FEA garage23p A garage sale in Carrington Woods in Perrysburg on Thursday, June 23, 2005. The Blade/Dave Zapotosky
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Some people play golf. Others knit. Carolyn Altman goes to garage sales.
"It's actually my hobby," the Springfield Township woman said. "I love garage-saling. I usually go out every Thursday and Friday morning."
The mother of 11 is a modern treasure hunter, part of an underground culture in America that has turned going to garage sales into an art form.
An estimated 60 million people go to garage sales each year, and there's a lot that we amateurs can learn from the pros.
Mrs. Altman, who enjoys a good adventure as well as a bargain, takes a serious but low-key approach.
"I don't want to fight people for things. I just go for fun," she said.
That's why she tries to get there early and usually begins at the back of neighborhood sales. She finds herself hitting the streets on Thursdays - as she did last week when she bought a rocking chair for her daughter at a Perrysburg neighborhood sale - because that's often the first day of sales.
To get the best selection, it's wise to be the first there, but it also can be useful to be one of the last, when sellers probably will be more willing to accept a lower offer on what remains just to get rid of it, said John Schroeder, 52, a garage sale guru from Minneapolis who's written the new book Garage Sale Fever! (DeForest Press, $12.95)He's been honing his methods for 30 years. It's not unheard of for him to hit 50 to 100 garage sales in a weekend.
"I'm a very fast walker," Mr. Schroeder said. "I just zip in, look, and then move on."
His garage sale survival kit includes comfortable shoes, an umbrella - rainy days may be bad for sellers, but they're great for buyers because it cuts down on the crowds - a city map, and maybe a can of pop or a snack.
It's easy to find collectibles, toys, and clothing (be sure to bring along family members' measurements) at garage sales. But other hot items that Mr. Schroeder has discovered good deals on, especially in wealthier neighborhoods, include televisions and fitness equipment from "people who have given up trying to get fit during the winter." If you're thinking about buying something electronic, ask to plug it in to make sure it works, he said.
There are all kinds of reasons people are drawn to garage sales. Many shop for bargains or gifts, but there are psychological factors as well, according to Tom DeWitt, assistant professor of marketing at Bowling Green State University.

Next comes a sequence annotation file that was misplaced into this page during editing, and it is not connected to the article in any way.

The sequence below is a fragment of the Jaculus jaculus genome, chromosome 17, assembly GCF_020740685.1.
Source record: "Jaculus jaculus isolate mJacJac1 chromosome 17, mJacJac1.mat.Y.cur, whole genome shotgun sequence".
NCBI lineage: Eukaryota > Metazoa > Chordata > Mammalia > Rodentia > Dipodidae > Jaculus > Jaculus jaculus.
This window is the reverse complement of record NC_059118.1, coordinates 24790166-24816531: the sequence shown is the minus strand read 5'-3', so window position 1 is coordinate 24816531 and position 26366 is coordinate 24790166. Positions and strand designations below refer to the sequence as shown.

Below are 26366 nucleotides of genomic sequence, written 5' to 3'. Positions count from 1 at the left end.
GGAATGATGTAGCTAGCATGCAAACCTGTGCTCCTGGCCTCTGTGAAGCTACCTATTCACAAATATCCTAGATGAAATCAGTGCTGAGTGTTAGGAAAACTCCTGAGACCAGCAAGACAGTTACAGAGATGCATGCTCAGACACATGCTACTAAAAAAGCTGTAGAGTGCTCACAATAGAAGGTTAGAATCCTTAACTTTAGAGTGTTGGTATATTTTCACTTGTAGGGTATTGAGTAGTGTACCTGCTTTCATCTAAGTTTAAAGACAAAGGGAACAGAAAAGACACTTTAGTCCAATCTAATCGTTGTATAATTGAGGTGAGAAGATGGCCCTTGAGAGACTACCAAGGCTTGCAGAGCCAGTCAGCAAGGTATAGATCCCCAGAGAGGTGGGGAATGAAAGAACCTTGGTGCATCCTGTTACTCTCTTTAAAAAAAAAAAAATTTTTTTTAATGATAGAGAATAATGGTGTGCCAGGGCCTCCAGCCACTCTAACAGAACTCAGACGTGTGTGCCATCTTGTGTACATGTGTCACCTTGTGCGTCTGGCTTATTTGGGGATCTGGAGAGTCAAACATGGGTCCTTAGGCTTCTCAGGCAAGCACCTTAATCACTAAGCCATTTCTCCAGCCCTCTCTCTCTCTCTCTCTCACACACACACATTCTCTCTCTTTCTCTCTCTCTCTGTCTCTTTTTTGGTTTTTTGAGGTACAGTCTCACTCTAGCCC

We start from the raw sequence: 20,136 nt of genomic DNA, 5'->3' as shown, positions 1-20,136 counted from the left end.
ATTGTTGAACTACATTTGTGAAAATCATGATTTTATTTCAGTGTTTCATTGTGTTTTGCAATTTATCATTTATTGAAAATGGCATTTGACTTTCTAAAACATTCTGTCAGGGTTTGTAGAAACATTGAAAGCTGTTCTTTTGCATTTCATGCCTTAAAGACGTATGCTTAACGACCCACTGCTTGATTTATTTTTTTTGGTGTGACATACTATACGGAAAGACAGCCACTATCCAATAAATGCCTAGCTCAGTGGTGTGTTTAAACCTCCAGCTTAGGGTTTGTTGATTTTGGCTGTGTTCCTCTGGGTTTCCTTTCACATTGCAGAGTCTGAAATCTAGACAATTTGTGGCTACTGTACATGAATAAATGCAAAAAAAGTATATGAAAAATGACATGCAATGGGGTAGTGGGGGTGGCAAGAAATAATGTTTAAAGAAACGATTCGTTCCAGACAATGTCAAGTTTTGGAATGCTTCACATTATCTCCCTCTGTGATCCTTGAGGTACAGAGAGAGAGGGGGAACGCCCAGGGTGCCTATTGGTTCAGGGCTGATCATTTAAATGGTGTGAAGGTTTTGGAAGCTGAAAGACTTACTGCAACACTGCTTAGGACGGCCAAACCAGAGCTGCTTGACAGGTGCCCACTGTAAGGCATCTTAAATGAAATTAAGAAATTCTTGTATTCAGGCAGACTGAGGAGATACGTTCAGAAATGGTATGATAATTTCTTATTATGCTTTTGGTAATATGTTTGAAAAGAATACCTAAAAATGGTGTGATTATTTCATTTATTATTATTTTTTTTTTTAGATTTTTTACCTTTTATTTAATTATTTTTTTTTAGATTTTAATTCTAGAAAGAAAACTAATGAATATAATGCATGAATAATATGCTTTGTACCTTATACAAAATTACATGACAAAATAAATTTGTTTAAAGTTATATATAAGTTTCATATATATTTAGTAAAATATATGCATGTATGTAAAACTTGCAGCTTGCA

"It's the thrill of finding the deal," he said, "A lot of people go shopping just to have the social interaction ... It's driving around. It's meeting new people. Even the haggling over prices."
And more and more, there's the hope of making a profit.
"The new trend is to buy stuff at garage sales and then put it on eBay or sell it at your own sale," Mr. Schroeder said. "It's very profitable."
He recently bought a serviceman's World War II scrapbook for a dollar, then turned around and sold it for $50.
Ted Powers, owner of Ancestor House Antiques in West Toledo, said real gems can be found at garage sales if you know what to look for. He had one woman come into his shop who unknowingly bought a pair of Tiffany lamps worth $18,000 and $9,000 each.
(Don't be afraid to haggle on price. Mr. Powers said this woman paid $150 each for the lamps, having talked the owner down from an asking price of $250.)
He said people looking for collectibles at garage sales should bring along a price guide.
"People find things all the time that are valuable at garage sales. They don't take the time to look it up or try and find any information about it," he said.
As for figuring out which sales to check out, there are varying strategies. Mr. Schroeder prefers the adventure of randomness, just driving around looking for something interesting. Others check out the classifieds in the newspaper and plan a route ahead of time.
Sharon Huxford, editor with her husband of the Garage Sale & Flea Market Annual series, a price guide for collectibles, gets the local paper and writes down the sales - even though the content of the ads is not always to be trusted.
"It's really a hit or miss operation," said Mrs. Huxford, 65, of Covington, Ind. "They're mostly misleading. If they say antiques, you might as well stay away. You just stumble on the good ones."
It's a lot of trial and error for her, but there's at least one thing she can count on.
"We leave home about 6:30 and we're never the first ones," she said. "You've got to get out early. It gets picked over. If it's 10 o'clock, you might as well go home."
And once you get started, don't ever, ever stop.
"You don't break for lunch. You just keep going," she said. "Once you get started, you can't stop."
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